They ask “Is it okay to wear [other culture’s clothes/ornamentation] if you’re invited to an event by people of that culture and they want you to do it?”
Which to me is like asking, “I heard that breaking into your…
I think the important part of that question is the “they want you to do it” part. Because nothing quite screams privilege like saying you know better than someone else, and how your views of what constitutes cultural appropriation has nothing to do with what the people you’re appropriating from say.
For example, when living in Japan I was invited by my Japanese friends to go to an onsen resort for a week. Part of this involved wearing yukata around the resort, mostly because they are a more relaxed form of clothing, and are easy to put on and take off. As it was a public bathing vacation, that’s sort of an important point and would have been really weird if I had just gone around in western-style clothing, particularly around the hot springs.
However, the idea of wearing a yukata completely devoid of that (or any other context) is bizarre. While you are in another country, you play by their cultural rules. As for wearing kimono I would imagine that if you were living in Japan, and were wearing kimonoproperly, understanding the differences between formal and informal kimono I wouldn’t imagine that they would take issue with it.
What would be horridly tasteless is wearing kimono to a Japanese cultural festival or anime convention or something of that ilk, with no real reason to do so, other than its “Japanese”. As if kimono somehow represent Japanese culture as a whole.
And thinking about anime conventions, I’d like to extend the issues of cultural appropriation to Japanese pop culture as well. Somehow, the internet world (including tumblr) inadvertently make the disturbing distinction between “high” and “low” culture. Claiming that it’s only harmful to appropriate elements of “high culture” (in Japan’s case, kimono, tea ceremony, ikebana etc.
Also, “American style” has happened in Japan as a fashion trend. You can find shirts mimicking American university logos, sports apparel and uniforms, all with text in poorly-written English. As I can’t imagine many Americans taking offense to this, this lack of concern of cultural appropriation should be more critically examined as a continuation of cultural “othering” and an unintentional 21st Century imperialism. Until we accept influences from other cultures as being part of legitimate cultural exchange, anyone who wears a kimono outside of Japan is “culturally appropriating” as opposed to engaging in a globalized world. The fact that we have a concept of “culturally appropriating” as opposed to culturally accepting and integrating speaks volumes to what a screwed up, racist world we still live in.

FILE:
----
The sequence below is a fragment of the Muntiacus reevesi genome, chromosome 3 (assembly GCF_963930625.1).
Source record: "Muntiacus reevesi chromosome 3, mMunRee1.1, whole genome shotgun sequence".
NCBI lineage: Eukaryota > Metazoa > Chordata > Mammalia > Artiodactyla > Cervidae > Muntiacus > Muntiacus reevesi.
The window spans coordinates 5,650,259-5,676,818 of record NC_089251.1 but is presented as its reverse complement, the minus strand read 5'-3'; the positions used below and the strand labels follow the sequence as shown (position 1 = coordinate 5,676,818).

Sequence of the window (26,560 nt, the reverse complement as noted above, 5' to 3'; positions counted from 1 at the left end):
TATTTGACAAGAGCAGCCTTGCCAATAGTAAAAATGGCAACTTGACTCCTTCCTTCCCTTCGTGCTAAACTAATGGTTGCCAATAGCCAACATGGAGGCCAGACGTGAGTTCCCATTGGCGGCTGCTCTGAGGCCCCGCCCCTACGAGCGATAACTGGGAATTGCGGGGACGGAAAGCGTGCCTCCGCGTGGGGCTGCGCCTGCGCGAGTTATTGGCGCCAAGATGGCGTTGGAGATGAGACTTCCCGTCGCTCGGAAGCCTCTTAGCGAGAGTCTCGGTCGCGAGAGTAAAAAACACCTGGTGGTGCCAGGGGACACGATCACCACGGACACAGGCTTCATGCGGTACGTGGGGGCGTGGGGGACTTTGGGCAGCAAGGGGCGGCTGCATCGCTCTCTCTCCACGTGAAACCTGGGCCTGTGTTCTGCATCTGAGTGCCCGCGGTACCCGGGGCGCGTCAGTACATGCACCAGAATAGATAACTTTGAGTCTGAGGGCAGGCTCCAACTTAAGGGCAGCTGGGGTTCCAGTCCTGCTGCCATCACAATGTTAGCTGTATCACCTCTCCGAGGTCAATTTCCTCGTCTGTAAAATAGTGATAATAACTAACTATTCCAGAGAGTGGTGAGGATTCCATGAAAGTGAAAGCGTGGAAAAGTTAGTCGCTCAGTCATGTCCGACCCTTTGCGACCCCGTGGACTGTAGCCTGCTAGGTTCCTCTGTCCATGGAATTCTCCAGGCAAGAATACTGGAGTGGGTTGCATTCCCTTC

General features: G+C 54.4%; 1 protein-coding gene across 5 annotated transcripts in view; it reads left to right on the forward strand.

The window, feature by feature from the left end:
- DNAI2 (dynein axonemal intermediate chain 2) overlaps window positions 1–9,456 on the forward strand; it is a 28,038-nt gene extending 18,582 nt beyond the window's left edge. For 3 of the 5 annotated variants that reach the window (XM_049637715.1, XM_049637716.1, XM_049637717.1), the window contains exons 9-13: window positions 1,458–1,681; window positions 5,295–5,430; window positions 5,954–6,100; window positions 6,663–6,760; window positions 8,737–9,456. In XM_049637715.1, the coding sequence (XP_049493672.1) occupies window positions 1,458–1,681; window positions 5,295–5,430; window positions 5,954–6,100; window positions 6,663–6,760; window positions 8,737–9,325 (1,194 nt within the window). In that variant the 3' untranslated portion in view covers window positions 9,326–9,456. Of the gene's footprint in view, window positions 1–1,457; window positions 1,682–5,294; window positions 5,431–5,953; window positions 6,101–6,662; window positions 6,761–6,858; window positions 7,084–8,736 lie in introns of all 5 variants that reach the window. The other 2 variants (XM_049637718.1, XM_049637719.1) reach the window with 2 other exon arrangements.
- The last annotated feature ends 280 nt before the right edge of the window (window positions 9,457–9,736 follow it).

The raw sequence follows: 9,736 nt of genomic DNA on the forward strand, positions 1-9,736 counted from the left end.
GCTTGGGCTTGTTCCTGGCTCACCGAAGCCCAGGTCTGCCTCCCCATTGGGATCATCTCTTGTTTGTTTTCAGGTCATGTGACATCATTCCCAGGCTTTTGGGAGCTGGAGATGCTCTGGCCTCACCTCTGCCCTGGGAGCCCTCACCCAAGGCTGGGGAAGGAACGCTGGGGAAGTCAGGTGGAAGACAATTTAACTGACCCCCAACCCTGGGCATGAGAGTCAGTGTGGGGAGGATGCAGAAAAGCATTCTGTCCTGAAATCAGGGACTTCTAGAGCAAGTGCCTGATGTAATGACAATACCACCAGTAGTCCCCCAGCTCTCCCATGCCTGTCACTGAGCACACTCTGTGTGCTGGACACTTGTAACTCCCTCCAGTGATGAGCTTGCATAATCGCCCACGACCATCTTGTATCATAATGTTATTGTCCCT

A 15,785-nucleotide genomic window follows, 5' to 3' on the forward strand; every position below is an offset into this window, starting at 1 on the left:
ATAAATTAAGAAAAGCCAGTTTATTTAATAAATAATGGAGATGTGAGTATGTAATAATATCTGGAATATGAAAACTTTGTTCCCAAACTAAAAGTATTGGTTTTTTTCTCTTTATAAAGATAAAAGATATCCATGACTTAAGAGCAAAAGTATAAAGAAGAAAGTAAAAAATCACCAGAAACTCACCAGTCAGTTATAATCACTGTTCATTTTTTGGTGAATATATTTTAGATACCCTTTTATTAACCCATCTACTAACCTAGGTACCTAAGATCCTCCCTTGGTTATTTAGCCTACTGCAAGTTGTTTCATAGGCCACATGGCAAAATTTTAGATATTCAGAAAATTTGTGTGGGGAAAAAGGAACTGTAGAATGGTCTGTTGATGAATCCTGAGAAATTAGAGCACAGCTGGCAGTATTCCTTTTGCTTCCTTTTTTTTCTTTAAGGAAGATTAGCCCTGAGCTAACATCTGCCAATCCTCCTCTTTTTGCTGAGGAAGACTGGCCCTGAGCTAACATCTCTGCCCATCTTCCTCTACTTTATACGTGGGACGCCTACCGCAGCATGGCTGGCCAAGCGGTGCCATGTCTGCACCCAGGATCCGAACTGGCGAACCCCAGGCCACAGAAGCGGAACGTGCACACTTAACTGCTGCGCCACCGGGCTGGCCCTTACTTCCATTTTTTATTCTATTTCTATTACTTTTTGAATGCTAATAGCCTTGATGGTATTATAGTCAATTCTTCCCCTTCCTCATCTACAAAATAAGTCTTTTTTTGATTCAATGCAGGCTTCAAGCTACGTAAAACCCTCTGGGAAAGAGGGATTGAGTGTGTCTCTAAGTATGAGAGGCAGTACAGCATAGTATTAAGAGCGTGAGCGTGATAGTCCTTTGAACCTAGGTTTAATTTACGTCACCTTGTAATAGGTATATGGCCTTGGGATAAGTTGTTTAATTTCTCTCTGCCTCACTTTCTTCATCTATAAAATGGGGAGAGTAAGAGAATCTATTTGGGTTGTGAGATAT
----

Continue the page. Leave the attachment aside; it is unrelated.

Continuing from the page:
Yeah, though I think in a perfect world we would still have this notion, because we need to be able to conceptualize and talk about harmful things in order to be able to prevent them from happening.
I’d like to ask for clarification re: that last paragraph: are you saying that “American style” in Japan is a form of cultural appropriation, or cultural exchange? And how do you justify comparing it to the appropriation of Japanese cultural artefacts in North America? (Well, justify is a strong word, but I cannot brain atm)
The United States remains a powerful global entity, and its white people travel everywhere with privilege. The stereotypes of white Americans abroad don’t stick enough for them to be institutionally disadvantaged. Compare this to the stereotypes that Japanese Americans face, and how Asian-Americans, like other minorities, are institutionally disadvantaged. The co-opting of Japanese artefacts, resignified by (white) American consumerism into “influences”, results in institutionally detrimental effects for Asian-Americans, the living people.
Cultural exchanges shouldn’t come at the expense of the living people, but it does, and that’s why it’s appropriation, not just exchange.
Sorry, I was not clear - it’s the fact that Americans do not feel victimized by what is on a very basic level the same thing that Americans do to other cultures - they appropriate the aesthetic through objects, etc. without understanding their original context. (Granted, with college shirts and stuff, it’s not remotely offensive anyway, but there’s a lot of religious iconographical appropriation in Japan which gets a bit touchy, which would have been a better example.)
Obviously it’s not read as being the same without the power dynamic, but I still find this to be the ultimate in condescension. Americans have to worry about other cultures being appropriated, but not our own because we’re strong enough to defend others and not be threatened by such things ourselves. It’s a revolting idea, and is patronizing beyond belief.
The problem is that as soon as an element of another culture makes its way to America, it almost immediately becomes fetishized as being a comprehensive representation of that culture, bringing about a whole lot of “othering” that the world could do without. So anything that could be legitimate cultural exchange at first quickly devolves into racism here.
Cultural appropriation is a form of cultural exchange, but a harmful one, much like how imperialism acted as a mode of transmitting cultural ideas from one area of the world to another but with hugely disastrous consequences. These are terrible ways of having cultural exchange, but there are also good ones, which are obviously the ones I would like to see.
Sorry, I don’t really have anything intelligent/constructive to say. This is more of a lament on how screwed up the world is.
I need further clarification here: patronizing towards WHO, exactly? Who is being patronizing towards whom in the plain acknowledgement that white America is a huge proponent for profiting off Other’d cultures, often at the expense of non-white Americans?